The effort to build a synchrotron in Africa is gaining momentum, a leading proponent has told a US conference.
Prof Herman Winick said a key meeting of scientists and officials has been scheduled for November.
A synchrotron is a big accelerator that produces powerful X-rays for research; apart from Antarctica, Africa remains the only continent without one.
The effort will be modelled on a Middle East synchrotron which resulted from a landmark international collaboration.
Prof Winick, an eminent physicist from Stanford University and the SLAC National Accelerator Laboratory in California, highlighted the uneven scattering of the 50-plus light sources on a world map.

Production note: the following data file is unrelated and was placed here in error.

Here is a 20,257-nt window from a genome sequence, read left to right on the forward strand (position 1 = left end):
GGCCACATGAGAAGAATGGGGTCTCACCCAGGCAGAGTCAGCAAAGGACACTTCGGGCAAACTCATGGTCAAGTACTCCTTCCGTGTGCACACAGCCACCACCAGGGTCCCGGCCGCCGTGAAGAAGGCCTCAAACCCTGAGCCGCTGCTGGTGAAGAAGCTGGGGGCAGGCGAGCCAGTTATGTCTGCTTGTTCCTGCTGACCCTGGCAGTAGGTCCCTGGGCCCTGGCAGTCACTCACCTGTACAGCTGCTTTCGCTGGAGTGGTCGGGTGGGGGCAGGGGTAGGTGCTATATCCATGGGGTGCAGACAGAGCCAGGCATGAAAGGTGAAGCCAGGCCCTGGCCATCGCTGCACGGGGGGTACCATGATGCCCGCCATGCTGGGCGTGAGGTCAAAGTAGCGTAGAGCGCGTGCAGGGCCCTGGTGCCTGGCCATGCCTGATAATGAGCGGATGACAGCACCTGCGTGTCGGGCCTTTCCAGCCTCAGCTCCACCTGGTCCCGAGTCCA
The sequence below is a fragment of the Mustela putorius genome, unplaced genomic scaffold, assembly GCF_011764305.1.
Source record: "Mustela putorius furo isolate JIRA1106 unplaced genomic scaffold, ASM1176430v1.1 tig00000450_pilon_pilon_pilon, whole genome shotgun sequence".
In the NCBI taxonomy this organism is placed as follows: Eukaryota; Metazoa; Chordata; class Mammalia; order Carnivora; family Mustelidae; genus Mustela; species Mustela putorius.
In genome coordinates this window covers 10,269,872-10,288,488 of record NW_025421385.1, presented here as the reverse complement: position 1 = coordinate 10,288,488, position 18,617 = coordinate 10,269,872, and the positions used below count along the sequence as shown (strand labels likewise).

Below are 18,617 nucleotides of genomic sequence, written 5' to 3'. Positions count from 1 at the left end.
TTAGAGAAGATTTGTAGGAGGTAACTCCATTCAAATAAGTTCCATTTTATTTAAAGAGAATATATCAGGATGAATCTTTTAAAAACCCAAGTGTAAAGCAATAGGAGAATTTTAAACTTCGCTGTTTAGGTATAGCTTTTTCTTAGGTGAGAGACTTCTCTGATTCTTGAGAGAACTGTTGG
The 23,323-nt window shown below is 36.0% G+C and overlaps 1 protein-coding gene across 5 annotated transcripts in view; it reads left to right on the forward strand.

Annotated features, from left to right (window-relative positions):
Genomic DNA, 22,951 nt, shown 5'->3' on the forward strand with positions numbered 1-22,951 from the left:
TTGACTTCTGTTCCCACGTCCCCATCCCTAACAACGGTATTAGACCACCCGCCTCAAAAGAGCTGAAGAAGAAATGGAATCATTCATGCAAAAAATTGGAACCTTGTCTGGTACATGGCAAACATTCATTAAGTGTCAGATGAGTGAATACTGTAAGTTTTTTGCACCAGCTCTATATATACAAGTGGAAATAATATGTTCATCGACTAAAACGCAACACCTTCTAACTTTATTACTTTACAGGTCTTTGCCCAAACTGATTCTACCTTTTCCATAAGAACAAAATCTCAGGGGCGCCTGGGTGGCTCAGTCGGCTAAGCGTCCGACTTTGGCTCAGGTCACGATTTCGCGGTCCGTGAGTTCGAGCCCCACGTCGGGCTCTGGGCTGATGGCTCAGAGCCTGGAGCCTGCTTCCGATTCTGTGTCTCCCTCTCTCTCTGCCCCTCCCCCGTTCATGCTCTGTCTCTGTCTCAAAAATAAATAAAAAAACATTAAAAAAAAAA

"Glaring on this map is the absence of any red dot here," he said, pointing to the African continent.
"It's very relevant that Africa has such facility, so that dedicated, motivated African scientists can work on problems - biomedical, environmental - that are of particular interest to that region."
So far the initiative has a 15-strong steering committee that includes members from several African countries as well as the US and Europe.
It is these scientists who have called the November workshop, to be hosted by the ESRF (the European synchrotron in Grenoble, France).
"It will bring together scientists and government officials from all over Africa," Prof Winick said.